This course focuses on our solar system and solar systems in general. We will cover topics including solar system formation and evolution, terrestrial planets: Mercury, Venus, Mars and Earth, and Jovian planets: Jupiter, Saturn, Uranus and Neptune. We will also discuss other members of the solar system such as asteroids and Kuiper belt objects like comets and Pluto. We will pay special attention to the discovery and understanding of extra solar planets.
This course focuses on the formation, and evolution of sun-like stars and more massive stars. We will begin by studying light and how it gives us information regarding stars. We then look at our closest star, the sun, in detail. We will explore stars in general with special consideration given to the processes of star formation and evolution. We will finish by discussing the end-state of sun-like stars, and for more massive stars, the supernova.
This course begins by examining our own galaxy, the Milky Way. We then look at galaxies in general, discerning between different kinds of galaxies and discussing their formation and evolution, and the role that dark matter plays. We go on to consider the universe as a whole. We will look at the current state of the mapping of the universe and its large scale structure. We will then look at its creation and evolution, and finish by considering extrasolar life.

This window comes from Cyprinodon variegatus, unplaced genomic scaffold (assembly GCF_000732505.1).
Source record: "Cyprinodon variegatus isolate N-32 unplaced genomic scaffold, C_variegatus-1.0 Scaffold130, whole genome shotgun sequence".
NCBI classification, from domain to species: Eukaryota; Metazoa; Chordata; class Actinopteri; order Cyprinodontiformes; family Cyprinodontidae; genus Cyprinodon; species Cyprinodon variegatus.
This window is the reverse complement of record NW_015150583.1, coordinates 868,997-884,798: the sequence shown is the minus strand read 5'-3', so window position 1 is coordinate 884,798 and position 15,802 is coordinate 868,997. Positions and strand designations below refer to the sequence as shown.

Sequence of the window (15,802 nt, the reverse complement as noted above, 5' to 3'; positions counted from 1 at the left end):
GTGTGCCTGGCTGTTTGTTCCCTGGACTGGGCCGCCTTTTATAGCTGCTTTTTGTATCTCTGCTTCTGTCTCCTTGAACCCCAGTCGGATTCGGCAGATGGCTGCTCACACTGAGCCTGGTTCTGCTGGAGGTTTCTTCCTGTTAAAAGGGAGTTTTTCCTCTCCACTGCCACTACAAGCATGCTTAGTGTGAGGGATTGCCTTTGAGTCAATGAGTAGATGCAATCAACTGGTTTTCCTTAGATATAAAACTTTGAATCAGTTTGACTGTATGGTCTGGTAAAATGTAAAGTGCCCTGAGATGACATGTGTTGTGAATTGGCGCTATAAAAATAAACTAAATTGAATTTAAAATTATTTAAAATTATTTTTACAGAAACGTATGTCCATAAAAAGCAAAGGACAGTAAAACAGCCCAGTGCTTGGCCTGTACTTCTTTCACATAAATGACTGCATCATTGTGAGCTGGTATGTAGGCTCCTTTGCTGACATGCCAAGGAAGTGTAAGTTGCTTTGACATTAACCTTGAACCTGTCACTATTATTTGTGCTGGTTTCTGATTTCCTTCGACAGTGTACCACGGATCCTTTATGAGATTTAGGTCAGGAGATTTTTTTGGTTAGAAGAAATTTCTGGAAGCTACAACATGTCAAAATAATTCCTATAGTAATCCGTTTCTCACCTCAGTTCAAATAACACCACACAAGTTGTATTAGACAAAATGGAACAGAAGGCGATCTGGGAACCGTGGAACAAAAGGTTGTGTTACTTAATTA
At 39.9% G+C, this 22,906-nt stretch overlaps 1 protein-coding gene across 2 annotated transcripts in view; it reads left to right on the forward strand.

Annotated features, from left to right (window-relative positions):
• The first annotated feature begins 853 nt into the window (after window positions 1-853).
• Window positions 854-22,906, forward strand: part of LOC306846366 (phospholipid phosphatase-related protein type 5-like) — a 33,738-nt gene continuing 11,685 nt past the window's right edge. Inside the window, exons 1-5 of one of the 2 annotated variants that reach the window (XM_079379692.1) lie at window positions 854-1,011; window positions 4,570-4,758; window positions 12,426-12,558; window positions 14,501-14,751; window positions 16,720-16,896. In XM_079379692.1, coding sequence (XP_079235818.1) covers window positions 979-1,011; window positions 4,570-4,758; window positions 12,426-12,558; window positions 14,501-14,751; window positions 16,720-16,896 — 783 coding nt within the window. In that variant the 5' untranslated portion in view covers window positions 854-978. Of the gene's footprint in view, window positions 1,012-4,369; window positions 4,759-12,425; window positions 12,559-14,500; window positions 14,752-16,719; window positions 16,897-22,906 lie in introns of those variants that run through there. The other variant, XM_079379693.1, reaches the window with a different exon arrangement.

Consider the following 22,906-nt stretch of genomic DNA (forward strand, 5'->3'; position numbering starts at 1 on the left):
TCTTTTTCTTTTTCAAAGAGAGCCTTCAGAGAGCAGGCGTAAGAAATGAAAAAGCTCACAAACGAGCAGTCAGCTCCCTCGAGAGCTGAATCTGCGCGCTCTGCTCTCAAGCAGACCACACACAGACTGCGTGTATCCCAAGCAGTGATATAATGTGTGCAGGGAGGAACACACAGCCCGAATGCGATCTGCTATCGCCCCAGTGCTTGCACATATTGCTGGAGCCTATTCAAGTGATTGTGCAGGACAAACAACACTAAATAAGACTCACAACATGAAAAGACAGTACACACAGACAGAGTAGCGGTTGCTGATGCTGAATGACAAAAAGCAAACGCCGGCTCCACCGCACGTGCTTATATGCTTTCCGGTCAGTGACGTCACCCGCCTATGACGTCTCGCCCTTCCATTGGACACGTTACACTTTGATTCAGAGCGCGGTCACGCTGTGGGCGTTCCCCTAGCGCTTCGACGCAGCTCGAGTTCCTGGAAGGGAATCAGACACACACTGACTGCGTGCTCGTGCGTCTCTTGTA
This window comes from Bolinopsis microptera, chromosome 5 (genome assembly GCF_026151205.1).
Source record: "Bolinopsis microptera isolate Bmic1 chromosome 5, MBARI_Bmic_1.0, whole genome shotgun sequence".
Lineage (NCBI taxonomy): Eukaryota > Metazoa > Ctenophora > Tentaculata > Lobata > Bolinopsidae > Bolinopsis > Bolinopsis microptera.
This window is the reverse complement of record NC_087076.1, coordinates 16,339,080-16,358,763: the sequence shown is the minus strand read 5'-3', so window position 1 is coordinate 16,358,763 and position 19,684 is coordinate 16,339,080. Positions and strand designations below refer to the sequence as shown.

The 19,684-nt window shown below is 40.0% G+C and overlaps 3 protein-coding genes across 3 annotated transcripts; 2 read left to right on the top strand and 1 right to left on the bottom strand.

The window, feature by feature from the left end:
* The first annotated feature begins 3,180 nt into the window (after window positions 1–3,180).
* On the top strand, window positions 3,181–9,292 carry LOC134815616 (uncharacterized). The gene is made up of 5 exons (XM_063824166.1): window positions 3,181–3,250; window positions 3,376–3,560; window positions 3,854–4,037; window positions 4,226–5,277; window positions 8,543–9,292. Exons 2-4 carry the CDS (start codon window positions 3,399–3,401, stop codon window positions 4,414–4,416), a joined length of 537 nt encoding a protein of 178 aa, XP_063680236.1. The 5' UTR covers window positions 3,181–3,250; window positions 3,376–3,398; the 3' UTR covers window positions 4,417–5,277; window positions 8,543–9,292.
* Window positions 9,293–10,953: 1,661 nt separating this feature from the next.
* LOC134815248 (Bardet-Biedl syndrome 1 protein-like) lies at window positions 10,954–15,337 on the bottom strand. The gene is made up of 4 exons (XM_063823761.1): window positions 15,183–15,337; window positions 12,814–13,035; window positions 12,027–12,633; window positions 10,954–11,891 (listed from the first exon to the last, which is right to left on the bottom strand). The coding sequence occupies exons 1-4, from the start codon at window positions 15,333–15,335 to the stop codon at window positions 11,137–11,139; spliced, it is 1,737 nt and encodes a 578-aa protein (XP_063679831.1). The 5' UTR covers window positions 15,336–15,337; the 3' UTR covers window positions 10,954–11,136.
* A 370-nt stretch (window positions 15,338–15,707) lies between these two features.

In this course, we cover elementary topics in Newtonian mechanics, beginning with one and two dimensional kinematics and projectile motion. We then move to analysis of systems using a force approach, with and without friction. The next physics framework covered is a conservation approach, where we discuss conservation of momentum-impulse relationship. Finally, we discuss the conservation of energy, including kinetic and potential energy for gravitational and elastic systems. We also discuss the work-energy relationship.
In this course, we cover selected topics in Newtonian mechanics, including circular motion and rotational dynamics in general, with emphasis on conservation of angular momentum and problem-solving techniques. We then study oscillations, including simple harmonic motion and driven and damped oscillations. We apply these concepts to 2-D and 3-D waves, including applications in sound and light, interference, and wave optics. We discuss ray optics before ending the course with a treatment of Newtonian gravity.
This course focuses on electromagnetic theory and application. We being with a treatment of electric charges and the electric field for static and dynamic systems. We then cover the concept of electric flux Gauss's Law and electric potential energy. We then apply this theory to the practical application of electric circuits including resistors and capacitors. Our next topic is the magnetic field and electromagnetic induction. We include inductors in AC, RC and LRC circuits , and finish the course covering electromagnetic waves.
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